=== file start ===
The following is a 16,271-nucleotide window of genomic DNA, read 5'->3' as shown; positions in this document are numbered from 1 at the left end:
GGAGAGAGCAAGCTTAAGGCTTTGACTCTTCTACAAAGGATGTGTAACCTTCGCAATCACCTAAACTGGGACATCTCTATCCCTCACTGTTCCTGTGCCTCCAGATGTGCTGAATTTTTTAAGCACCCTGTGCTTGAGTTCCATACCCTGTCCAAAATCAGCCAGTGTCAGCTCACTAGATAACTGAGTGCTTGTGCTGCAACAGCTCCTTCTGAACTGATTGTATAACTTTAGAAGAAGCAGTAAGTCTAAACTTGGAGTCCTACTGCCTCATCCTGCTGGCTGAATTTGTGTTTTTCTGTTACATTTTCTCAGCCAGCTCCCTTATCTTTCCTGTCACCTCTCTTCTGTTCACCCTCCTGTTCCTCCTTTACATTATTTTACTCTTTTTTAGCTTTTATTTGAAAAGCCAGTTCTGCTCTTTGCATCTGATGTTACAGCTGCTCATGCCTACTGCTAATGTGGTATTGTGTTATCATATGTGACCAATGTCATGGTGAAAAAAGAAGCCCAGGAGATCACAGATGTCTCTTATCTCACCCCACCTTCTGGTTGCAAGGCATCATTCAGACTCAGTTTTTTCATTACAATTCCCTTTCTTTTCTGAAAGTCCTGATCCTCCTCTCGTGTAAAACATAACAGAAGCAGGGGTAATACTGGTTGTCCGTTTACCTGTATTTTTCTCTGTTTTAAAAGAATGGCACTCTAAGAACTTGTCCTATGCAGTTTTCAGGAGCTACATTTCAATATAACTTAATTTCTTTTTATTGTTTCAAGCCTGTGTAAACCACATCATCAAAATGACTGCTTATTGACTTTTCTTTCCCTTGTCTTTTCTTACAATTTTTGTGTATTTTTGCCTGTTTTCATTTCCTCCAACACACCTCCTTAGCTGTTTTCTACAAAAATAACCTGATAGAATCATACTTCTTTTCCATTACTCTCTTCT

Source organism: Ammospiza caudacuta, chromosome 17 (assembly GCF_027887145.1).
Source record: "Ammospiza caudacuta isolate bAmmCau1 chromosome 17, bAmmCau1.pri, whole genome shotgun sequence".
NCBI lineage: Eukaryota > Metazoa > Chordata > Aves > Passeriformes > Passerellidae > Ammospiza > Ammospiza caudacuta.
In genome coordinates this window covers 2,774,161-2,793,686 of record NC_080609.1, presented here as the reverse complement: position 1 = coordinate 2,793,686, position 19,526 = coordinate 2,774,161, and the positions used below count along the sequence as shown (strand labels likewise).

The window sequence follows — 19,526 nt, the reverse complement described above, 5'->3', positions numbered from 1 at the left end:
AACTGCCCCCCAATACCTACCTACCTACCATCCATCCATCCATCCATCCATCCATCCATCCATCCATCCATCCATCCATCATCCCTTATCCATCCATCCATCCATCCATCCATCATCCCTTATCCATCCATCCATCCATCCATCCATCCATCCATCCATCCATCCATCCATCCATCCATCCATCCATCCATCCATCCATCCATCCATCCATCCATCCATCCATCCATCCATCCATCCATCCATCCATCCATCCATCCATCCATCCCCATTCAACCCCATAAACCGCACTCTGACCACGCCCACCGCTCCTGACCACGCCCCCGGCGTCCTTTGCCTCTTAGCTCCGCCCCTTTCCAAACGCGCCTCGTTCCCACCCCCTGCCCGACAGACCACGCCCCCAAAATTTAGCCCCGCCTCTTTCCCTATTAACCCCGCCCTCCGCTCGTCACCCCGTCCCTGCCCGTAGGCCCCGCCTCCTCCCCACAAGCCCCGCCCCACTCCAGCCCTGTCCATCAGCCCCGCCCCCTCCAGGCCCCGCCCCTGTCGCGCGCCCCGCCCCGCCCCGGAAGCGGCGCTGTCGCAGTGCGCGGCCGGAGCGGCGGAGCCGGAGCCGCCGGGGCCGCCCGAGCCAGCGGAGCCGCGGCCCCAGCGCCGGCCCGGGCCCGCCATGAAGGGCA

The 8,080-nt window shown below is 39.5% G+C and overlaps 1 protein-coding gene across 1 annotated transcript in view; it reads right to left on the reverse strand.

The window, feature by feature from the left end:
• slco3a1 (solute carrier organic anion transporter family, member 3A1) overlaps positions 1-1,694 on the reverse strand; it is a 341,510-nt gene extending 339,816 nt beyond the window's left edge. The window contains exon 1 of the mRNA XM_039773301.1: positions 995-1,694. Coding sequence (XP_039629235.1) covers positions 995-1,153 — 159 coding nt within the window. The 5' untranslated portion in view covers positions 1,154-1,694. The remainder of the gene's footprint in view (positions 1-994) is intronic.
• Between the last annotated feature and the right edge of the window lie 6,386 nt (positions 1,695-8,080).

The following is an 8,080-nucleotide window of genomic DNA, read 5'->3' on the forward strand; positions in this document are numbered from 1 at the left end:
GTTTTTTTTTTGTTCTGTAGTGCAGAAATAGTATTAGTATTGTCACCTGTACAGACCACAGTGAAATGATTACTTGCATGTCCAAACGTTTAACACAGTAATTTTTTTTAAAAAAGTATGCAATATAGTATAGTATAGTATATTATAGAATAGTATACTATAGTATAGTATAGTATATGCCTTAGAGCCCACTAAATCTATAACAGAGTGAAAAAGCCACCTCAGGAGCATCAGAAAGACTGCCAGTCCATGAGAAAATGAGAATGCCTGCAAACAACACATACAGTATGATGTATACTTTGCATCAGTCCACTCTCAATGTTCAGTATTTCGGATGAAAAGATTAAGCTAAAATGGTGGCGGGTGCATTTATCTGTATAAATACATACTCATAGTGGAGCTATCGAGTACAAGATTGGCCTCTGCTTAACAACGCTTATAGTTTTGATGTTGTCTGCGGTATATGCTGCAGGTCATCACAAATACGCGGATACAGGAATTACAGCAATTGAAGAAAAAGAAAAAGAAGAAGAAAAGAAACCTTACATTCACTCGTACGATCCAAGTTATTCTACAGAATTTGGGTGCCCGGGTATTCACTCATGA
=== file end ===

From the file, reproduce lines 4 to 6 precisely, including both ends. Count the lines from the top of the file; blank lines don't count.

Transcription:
Source record: "Ammospiza caudacuta isolate bAmmCau1 chromosome 17, bAmmCau1.pri, whole genome shotgun sequence".
NCBI lineage: Eukaryota > Metazoa > Chordata > Aves > Passeriformes > Passerellidae > Ammospiza > Ammospiza caudacuta.
In genome coordinates this window covers 2,774,161-2,793,686 of record NC_080609.1, presented here as the reverse complement: position 1 = coordinate 2,793,686, position 19,526 = coordinate 2,774,161, and the positions used below count along the sequence as shown (strand labels likewise).